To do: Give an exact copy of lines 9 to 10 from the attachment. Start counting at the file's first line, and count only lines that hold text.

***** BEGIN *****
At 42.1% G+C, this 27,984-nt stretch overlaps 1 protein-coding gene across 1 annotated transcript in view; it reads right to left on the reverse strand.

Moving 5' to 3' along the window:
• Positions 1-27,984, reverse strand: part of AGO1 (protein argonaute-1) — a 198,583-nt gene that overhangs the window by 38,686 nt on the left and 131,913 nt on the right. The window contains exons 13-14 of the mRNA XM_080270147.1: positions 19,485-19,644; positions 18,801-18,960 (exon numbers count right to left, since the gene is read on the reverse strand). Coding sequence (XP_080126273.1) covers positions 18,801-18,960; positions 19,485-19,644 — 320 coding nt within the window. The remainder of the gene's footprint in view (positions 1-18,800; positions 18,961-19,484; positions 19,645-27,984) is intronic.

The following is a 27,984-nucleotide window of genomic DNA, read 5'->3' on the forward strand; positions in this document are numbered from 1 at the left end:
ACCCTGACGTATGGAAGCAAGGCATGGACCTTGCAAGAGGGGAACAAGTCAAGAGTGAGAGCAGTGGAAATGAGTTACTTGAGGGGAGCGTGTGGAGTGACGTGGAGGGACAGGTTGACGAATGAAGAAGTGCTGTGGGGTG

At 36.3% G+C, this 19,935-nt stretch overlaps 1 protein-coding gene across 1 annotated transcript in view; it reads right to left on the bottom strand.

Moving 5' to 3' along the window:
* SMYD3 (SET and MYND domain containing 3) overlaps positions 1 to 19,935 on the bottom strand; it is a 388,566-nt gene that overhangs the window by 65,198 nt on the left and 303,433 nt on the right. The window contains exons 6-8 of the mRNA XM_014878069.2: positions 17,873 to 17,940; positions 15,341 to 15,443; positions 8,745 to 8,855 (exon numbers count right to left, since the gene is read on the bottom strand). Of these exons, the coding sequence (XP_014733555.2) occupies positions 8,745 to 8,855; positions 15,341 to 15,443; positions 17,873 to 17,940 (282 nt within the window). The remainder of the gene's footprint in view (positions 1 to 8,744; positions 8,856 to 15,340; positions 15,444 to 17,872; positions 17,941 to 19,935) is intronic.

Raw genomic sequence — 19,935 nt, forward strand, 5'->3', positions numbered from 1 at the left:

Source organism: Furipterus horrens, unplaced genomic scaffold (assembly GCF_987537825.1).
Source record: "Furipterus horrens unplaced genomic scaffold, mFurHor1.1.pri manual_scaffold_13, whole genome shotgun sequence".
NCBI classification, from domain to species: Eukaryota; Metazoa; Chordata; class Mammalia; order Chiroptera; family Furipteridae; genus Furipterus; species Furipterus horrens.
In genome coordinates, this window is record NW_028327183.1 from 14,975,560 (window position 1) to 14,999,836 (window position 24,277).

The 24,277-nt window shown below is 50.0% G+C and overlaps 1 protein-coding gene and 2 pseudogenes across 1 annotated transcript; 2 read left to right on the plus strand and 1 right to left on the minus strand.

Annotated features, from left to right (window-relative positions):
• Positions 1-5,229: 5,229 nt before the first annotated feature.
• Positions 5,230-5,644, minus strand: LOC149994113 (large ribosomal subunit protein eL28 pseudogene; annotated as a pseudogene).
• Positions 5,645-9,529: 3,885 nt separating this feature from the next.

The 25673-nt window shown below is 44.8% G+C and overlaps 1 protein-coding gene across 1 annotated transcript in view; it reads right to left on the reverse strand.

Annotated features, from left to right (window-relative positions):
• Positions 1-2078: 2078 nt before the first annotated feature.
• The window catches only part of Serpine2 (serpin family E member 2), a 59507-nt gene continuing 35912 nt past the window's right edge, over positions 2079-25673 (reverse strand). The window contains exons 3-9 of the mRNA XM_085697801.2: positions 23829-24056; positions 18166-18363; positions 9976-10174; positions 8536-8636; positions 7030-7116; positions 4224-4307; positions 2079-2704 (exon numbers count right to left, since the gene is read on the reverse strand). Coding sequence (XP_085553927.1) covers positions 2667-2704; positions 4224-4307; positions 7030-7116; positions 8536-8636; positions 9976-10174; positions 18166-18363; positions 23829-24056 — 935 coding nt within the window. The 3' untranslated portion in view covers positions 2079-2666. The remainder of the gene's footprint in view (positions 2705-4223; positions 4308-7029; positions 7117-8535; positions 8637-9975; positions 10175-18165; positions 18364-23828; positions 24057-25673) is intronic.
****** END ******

Raw genomic sequence — 19,935 nt, forward strand, 5'->3', positions numbered from 1 at the left:

Source organism: Furipterus horrens, unplaced genomic scaffold (assembly GCF_987537825.1).